I was teaching improv to college age performers with some theatre and improv training. At some point they were stuck about what to do or say next. The performer in question said that the advice they’d previously received was to “Say something truthful.”
Sounded like good advice to me. But then they just stood there. Silent. Gears working away. Desperately trying to not just think of something truthful, but something TRUTHFUL. Like a deep universal, human condition kind of truth. Something the Buddha would toss out there.
That’s a lot of pressure to put on yourself. And thus, they said nothing.
“Truthful” doesn’t have to be a big deal.
The moment you brush winter road salt off your pants and say, “Guh. Gross.” Truthful.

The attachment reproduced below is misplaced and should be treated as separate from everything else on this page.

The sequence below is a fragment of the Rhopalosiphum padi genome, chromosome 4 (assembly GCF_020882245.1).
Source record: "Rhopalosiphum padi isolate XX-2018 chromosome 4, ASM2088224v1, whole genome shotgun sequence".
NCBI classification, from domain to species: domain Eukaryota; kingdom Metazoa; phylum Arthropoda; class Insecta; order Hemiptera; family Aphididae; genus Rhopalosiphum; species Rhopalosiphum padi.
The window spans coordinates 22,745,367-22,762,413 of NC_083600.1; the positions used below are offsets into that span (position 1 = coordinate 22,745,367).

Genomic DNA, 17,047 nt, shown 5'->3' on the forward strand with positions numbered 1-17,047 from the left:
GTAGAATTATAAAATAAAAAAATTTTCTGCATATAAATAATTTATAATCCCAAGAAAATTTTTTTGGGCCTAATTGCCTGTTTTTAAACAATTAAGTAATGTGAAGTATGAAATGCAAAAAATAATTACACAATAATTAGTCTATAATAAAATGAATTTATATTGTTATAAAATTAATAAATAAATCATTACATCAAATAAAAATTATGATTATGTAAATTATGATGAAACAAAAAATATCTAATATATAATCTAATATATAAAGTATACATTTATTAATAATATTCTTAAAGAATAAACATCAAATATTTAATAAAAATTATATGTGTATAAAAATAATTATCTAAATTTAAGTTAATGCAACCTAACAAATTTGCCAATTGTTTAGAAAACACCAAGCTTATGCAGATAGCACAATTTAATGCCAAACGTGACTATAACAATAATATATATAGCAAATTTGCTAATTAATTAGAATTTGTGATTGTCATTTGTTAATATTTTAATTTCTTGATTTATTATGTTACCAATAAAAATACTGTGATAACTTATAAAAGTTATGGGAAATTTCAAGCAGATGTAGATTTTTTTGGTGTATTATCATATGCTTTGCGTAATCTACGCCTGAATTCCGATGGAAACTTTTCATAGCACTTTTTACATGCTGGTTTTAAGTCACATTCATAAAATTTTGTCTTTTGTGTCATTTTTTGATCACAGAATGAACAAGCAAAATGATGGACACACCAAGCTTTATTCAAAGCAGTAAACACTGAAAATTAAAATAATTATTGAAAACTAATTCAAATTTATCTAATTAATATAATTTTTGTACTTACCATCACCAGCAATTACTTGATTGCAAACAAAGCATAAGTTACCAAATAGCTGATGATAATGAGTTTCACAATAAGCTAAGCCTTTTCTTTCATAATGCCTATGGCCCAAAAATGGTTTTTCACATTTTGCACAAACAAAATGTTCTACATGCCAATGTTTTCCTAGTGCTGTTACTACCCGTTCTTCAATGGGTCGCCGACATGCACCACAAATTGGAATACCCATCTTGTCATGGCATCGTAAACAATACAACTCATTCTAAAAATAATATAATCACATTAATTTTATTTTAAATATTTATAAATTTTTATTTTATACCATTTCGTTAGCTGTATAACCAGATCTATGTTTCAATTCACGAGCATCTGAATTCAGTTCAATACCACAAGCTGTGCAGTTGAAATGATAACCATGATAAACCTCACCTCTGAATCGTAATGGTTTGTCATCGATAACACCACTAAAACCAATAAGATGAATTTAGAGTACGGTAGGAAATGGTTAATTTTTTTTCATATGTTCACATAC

When the waiter asks if you’re ready to order and you say, “I.. um…durr…can you come back? Oh, wait, water with lemon?” Truthful.
When you see your crush and you don’t know what to say, but have to say something and blurt out, “You’re Really Pretty!” Truthful.
Even when you’re playing characters out of your life experience. Those characters are still people with flaws, fears and idiosyncrasies like anyone.
A high stakes diplomatic ambassador from France still sometimes will say, “Boy, I’m nervous about this speech, any advice?”
A professional bomb defuser will still sometimes say, “My mouth is dry. I could sure go for a Coke.”
When someone advises you to say something truthful. Just say something simple.